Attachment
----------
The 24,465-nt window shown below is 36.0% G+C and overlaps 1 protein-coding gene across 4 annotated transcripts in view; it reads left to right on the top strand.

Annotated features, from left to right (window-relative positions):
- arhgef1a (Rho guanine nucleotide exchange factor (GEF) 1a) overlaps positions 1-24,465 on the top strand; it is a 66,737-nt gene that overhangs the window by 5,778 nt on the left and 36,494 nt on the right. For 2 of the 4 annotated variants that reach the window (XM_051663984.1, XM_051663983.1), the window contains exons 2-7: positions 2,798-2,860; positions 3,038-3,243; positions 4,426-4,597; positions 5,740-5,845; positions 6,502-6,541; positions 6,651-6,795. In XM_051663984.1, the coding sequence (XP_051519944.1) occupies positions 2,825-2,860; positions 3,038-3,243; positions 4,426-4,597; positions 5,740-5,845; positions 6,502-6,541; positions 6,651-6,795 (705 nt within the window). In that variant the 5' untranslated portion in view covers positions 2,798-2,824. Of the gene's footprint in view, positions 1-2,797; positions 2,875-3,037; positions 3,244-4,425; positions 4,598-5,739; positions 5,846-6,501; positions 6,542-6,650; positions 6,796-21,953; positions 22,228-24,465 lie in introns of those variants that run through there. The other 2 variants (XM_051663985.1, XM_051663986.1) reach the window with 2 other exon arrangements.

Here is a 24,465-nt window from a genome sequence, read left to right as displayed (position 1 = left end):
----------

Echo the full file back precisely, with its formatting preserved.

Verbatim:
The 24,465-nt window shown below is 36.0% G+C and overlaps 1 protein-coding gene across 4 annotated transcripts in view; it reads left to right on the top strand.

Annotated features, from left to right (window-relative positions):
- arhgef1a (Rho guanine nucleotide exchange factor (GEF) 1a) overlaps positions 1-24,465 on the top strand; it is a 66,737-nt gene that overhangs the window by 5,778 nt on the left and 36,494 nt on the right. For 2 of the 4 annotated variants that reach the window (XM_051663984.1, XM_051663983.1), the window contains exons 2-7: positions 2,798-2,860; positions 3,038-3,243; positions 4,426-4,597; positions 5,740-5,845; positions 6,502-6,541; positions 6,651-6,795. In XM_051663984.1, the coding sequence (XP_051519944.1) occupies positions 2,825-2,860; positions 3,038-3,243; positions 4,426-4,597; positions 5,740-5,845; positions 6,502-6,541; positions 6,651-6,795 (705 nt within the window). In that variant the 5' untranslated portion in view covers positions 2,798-2,824. Of the gene's footprint in view, positions 1-2,797; positions 2,875-3,037; positions 3,244-4,425; positions 4,598-5,739; positions 5,846-6,501; positions 6,542-6,650; positions 6,796-21,953; positions 22,228-24,465 lie in introns of those variants that run through there. The other 2 variants (XM_051663985.1, XM_051663986.1) reach the window with 2 other exon arrangements.

Here is a 24,465-nt window from a genome sequence, read left to right as displayed (position 1 = left end):